Tuesday, April 7, 2009

Snow in April

Not at all like April in Paris, I'm guessing.

If I take the April and "it should be spring- what is going on here?" out of the equation- it is beautiful. Like an late autumn first blast of winter. I wish we had more names for snow, for we've had all kinds today- from the big Charlie Brown flaky ones, to little snow pellets that look like polyethylene pellets, to snow that looks like dust in a sunny window. It's come down straight, sideways and backwards, as best I can tell. Right now it's falling heavily, quite intent on covering everything. Across the road looks a little fogged out.

It's bitter and cold and damp and dreary. I've put a big blue tarp over the daffodils that are almost on the edge of blooming. Temp's supposed to drop to -5. We still have the corn stove on for heat and I've had to give up the barefeet for now.

It will be short lived. At this time of year, it may snow but it doesn't stick around for long. The cats check it out before heading out the door in the mornings and a couple have spent the better part of two days inside, sleeping.

Tonight is a Chamber Meeting where we're looking at the New Community Improvement Plan and seeing the current state of a project I'm involved with- mapping West Elgin's cultural assets. Now, there... bet you didn't think life on the gravel road could possibly include cultural assets!

Saturday, April 4, 2009

The Romance is Gone

I left the city early this evening and headed home. Packed up my laptop case, my coy Cowichan sweater, my purse and drove, literally, into the sunset. As I grabbed my things out of the car, the laptop case was too light.
I'd forgotten my laptop in the city at Starbucks.
Open door, drop things here and there, phone Starbucks, secure laptop.
Honey didn't want to go to dinner, so I climbed back into the car and drove along that charming, now very LONG driveway out to the highway and back to the city.
Not that I didn't have anything else to do tonight but drive another 150 km.

Friday, April 3, 2009

5 Reasons I Love Gravel Road Country

1. It's close and it's far.
We live about 10 minutes from the highway. I consider those 10 minutes, (turn right out of driveway, follow curve, take second left, right at the STOP sign onto the county highway, take ramp, increase speed) like a very long driveway. When I come home, once I get on the tar chip it feels like 'I'm home.' For city friends, it feels like they're heading into nowhere land. And yet, it takes 15 minutes to get to the villages, 45-60 minutess to get to the city. Sometimes the drive drives me crazy.
2. It's quiet and it's noisy.
We can hear the highway from our house, though it's white noise, and when the wind is very still or slightly from the north- almost nothing. Nighttime is a special time, after the birds have calmed down and the crickets or peepers step up. No matter how many birds and critters there are, and there are hundreds and hundreds of birds around, it feels very still and quiet. We might see a dozen vehicles pass by, unless it's planting or harvesting time. A traffice jam is when two cars pass each other going in opposite directions.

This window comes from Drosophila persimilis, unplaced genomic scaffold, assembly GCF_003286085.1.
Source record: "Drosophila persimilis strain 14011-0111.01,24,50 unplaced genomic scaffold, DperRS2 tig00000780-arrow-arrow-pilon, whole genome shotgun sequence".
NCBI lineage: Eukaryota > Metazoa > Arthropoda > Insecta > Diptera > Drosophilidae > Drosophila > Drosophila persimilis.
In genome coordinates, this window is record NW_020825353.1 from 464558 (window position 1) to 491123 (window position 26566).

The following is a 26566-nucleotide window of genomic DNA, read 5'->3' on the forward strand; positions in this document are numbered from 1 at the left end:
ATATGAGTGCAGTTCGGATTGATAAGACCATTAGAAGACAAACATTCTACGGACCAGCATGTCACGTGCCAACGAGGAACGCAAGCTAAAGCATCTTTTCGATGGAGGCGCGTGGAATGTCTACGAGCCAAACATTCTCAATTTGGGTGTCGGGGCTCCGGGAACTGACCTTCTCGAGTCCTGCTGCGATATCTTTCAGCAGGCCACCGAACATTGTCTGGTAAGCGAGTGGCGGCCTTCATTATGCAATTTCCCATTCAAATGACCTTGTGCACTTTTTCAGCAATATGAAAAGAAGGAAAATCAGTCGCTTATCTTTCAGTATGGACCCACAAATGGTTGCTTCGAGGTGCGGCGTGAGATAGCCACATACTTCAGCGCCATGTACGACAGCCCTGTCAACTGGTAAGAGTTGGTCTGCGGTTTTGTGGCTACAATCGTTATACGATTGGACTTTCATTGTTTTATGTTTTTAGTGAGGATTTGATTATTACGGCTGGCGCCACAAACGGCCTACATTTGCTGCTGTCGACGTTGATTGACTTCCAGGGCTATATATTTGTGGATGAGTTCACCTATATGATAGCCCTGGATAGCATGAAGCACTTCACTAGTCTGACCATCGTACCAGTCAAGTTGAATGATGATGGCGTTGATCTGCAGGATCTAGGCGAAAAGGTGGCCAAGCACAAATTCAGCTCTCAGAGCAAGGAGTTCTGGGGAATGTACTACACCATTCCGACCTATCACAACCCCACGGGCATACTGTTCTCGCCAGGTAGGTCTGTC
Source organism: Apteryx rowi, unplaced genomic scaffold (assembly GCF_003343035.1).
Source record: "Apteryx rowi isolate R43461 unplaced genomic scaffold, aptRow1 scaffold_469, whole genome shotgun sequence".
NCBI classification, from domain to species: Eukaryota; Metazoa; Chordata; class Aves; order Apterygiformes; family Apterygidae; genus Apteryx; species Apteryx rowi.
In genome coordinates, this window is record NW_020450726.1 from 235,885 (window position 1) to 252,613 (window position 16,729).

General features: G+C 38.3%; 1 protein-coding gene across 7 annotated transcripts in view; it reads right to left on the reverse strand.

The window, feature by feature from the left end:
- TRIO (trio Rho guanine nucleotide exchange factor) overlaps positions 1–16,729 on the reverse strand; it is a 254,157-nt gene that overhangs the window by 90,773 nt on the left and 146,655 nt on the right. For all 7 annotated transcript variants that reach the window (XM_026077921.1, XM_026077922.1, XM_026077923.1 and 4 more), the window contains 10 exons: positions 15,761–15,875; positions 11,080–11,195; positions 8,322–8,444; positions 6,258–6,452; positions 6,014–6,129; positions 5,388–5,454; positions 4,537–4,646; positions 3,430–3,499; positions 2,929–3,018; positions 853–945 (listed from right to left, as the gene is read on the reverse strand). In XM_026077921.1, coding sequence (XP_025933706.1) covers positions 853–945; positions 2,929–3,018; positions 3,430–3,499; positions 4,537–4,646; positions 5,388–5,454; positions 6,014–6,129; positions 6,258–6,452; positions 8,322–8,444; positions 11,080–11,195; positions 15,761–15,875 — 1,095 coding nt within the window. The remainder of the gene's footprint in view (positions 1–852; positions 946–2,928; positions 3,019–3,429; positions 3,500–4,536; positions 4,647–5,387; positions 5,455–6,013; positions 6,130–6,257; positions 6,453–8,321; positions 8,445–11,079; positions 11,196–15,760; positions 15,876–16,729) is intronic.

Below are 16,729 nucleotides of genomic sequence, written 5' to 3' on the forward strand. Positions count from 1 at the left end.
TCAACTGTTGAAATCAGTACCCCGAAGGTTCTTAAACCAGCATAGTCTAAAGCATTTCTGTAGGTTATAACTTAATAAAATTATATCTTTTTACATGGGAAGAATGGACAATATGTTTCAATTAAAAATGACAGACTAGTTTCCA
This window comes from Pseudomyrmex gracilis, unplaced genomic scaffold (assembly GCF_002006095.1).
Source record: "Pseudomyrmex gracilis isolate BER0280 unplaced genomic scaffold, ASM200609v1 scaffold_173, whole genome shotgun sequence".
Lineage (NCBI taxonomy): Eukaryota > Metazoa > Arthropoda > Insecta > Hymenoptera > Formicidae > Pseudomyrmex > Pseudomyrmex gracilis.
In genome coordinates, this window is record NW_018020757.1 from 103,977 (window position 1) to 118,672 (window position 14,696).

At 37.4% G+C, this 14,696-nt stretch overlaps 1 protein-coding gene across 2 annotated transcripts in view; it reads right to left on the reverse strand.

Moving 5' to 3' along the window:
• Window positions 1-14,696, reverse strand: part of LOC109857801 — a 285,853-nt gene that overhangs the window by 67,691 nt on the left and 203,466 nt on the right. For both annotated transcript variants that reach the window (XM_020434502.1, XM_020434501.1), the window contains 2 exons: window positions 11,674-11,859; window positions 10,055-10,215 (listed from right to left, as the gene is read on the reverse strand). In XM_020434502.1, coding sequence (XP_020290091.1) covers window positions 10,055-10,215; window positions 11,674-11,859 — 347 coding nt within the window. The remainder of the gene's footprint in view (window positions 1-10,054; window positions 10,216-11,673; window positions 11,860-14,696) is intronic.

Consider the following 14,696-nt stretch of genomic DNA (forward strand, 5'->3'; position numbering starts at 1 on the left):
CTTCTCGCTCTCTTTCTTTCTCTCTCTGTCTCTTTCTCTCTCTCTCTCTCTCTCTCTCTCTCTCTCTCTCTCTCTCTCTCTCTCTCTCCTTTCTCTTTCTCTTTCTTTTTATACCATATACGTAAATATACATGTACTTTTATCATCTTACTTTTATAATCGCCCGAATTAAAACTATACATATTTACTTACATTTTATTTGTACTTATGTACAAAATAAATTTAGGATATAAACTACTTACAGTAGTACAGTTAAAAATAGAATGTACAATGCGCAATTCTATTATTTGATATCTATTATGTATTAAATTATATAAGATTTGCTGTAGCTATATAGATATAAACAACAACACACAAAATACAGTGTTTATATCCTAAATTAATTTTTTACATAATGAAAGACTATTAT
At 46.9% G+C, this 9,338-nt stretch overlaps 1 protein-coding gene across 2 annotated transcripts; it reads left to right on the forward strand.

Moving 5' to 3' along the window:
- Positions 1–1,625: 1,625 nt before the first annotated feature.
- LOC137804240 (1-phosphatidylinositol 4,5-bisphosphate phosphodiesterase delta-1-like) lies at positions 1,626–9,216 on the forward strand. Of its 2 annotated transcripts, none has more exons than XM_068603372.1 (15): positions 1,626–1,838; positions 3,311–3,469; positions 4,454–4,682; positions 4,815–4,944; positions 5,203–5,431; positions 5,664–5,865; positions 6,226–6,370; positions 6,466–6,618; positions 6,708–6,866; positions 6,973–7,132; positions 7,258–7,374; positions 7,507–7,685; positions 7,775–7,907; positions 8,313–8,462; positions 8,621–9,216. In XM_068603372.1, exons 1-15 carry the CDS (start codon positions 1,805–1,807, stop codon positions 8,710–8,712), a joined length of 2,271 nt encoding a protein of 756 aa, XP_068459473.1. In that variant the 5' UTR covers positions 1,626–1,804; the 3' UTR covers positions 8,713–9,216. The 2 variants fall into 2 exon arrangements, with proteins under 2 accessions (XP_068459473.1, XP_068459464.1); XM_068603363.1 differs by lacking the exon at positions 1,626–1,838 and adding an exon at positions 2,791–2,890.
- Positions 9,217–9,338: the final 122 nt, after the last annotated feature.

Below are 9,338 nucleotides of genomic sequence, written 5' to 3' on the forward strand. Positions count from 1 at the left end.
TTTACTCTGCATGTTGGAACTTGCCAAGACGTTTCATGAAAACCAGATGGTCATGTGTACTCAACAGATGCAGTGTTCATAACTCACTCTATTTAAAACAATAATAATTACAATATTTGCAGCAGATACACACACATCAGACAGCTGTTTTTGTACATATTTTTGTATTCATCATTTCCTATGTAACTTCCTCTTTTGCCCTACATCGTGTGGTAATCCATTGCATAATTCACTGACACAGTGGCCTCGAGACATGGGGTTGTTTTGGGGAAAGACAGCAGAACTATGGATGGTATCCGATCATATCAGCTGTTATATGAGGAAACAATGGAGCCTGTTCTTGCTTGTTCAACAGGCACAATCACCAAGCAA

3. It's simple and it's complex.
A friend just spent 30 minutes or more trying to decide which lawn care service he wanted for this season. He had information from 4 or 5, all with just enough difference in their service to render the decision somewhat crazy-making. We don't do lawn services in the country. We roll, and then cut and cut and cut. Also crazy-making.
4. It's natural and it's... not
City friends have received quite the education on country living over the past 15 years that I've lived on the Gravel Road. Yes, it's a natural setting. No, country people aren't in better shape, by definition just because they inhale all the fresh air. Yes, we can grow a lot of our own food. No, many don't. They eat pizza and packaged food at least as much as 'normal' people. Yes, we live in farmland. No, we don't all know how all our food is grown. Yes, we live in the fresh air of the 'green' country. No, we're not all rabid environmentalists. Yes, we are close to the ground. No, we can't name all the weeds that grow in our environment, and no, farmers generally DON'T want to eat all the edible weeds they spend a lot of time trying to get rid of.
5. It's easy and it's hard.
Because the population is small ( 5,000 in our 'municipality', which includes two villages of about 1 000 people each, and the surrounding country), it's easy to get to know people and to get involved in the community. One of the first volunteer activities I did was to help with some craft setup at the local fall fair. I joined the community band and have been directing it for 12 years. I started a women's choir, have worked on a Cultural Arts Roundtable to create an online cultural map of the area. The Chambe of Commerce is a great way to work... it's so easy to get involved. It's easy to start something. You don't need to have an advanced degree, or 25 years' experience. You can experiment.
Because the population is small and because it's always the same group of people doing everything, we get a little overdone at times. Things can only get so big. You can only ask so many people so many times. Because the population is small, it's hard to be anonymous unless you do nothing at all. Sometimes it's just hard to get things going.